The 2012 London Paralympic Games have proved to be an outstanding spectacle of achievement on so many levels. I sat spellbound as, yet again, the skies of our capital glowed with fire and pride during the opening ceremony. More than anything was my appreciation of the quality of content that was far from being overshadowed by the magnificent ‘Danny Boyle’ Olympic opening extravaganza. Competing athletes from a never-ending procession of flags from country after country entered the arena to rapturous and celebratory applause as the world appeared to take the games to its heart. The Paralympic games, often perceived as the ‘poor’ relation to the Olympics, had finally stamped its mark, laying down the gauntlet to other countries yet to be involved. Some 164 nations represented by over 4,000 athletes have attended the London games, 17 more flags than seen in Beijing. Yet, despite sending over 200 athletes to the games, the American media has been heavily criticised for its lack of live broadcast content. The chef de mission of the American Paralympic team, Aimee Mullins, was reported as saying it was disheartening that U.S viewers were not able to see more live broadcasts from the Games, when countries like Australia, France and Germany were giving it ‘top-billing’. Even the opening ceremony was broadcast after the event to the American people using only edited highlights. One doesn’t often think of the United States as being slow to be at the forefront of a world wide sporting ‘happening’: perhaps they’ll have caught on by the time the flame reaches Rio in 2016.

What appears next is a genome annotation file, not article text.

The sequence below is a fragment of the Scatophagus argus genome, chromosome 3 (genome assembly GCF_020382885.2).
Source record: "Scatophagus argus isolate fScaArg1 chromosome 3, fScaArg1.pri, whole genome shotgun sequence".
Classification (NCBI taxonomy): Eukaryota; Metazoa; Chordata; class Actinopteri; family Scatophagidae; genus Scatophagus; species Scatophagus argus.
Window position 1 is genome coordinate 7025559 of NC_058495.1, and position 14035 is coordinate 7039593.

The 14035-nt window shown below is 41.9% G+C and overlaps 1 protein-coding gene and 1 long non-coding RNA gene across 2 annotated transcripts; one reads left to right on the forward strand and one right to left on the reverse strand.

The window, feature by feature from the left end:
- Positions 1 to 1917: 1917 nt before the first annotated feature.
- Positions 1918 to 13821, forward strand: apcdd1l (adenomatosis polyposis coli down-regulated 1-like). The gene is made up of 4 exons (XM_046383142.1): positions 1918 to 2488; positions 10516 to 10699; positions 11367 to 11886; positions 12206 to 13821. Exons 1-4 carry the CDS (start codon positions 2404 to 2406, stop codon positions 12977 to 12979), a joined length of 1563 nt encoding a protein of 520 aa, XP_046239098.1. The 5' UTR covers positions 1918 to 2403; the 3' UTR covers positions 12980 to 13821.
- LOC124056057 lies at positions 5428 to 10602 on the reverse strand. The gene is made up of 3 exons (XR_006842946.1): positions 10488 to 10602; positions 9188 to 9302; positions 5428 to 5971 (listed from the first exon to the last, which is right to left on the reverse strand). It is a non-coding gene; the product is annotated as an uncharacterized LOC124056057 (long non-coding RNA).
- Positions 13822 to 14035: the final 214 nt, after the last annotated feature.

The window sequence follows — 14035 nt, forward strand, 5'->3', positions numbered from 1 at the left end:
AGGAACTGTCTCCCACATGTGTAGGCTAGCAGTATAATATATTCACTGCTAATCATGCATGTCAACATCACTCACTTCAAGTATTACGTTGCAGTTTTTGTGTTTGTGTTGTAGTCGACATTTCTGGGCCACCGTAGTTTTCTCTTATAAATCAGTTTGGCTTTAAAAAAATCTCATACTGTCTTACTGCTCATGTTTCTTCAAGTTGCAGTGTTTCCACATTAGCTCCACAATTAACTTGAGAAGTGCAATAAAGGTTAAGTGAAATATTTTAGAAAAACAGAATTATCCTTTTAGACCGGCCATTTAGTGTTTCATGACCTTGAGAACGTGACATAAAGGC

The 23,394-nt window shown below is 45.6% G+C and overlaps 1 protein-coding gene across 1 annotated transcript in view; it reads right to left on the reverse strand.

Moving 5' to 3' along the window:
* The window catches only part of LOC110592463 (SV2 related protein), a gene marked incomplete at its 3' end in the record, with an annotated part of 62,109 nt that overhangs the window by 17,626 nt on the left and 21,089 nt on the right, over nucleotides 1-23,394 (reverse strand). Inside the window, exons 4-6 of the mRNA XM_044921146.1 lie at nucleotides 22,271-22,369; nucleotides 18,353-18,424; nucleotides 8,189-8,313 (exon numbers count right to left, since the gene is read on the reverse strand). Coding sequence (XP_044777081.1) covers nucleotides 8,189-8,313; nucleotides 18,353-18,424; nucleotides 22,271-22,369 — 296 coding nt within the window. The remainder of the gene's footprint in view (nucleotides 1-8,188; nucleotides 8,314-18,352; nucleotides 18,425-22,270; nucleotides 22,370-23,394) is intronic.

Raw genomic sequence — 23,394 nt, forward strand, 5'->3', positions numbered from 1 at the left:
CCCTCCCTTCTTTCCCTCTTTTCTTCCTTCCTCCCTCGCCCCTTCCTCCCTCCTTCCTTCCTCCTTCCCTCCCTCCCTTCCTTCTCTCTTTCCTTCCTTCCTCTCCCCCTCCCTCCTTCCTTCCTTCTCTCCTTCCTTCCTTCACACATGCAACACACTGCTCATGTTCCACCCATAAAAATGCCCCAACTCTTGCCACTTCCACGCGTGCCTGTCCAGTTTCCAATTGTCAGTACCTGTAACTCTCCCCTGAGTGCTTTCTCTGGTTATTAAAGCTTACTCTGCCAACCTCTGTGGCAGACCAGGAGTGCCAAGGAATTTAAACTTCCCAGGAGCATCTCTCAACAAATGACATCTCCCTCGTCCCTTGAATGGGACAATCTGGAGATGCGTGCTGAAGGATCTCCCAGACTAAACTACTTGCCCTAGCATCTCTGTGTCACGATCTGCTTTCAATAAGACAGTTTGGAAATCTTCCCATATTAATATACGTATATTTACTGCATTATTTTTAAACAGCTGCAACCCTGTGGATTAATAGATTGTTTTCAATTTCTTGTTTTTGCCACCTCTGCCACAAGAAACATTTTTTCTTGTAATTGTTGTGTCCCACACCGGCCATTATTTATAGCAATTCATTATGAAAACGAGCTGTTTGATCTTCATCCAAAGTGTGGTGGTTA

One other small point. In 2009 I wrote about an amazing sport called Powerchair Football, the governing body of which is the Wheelchair Football Association, who, in turn, is recognised by the Football Association. My hope was to see this amazingly physical sport represented in London but sadly, it was not included for various unknown reasons, and has lost out to canoeing and the triathlon in 2016. 2020 perhaps?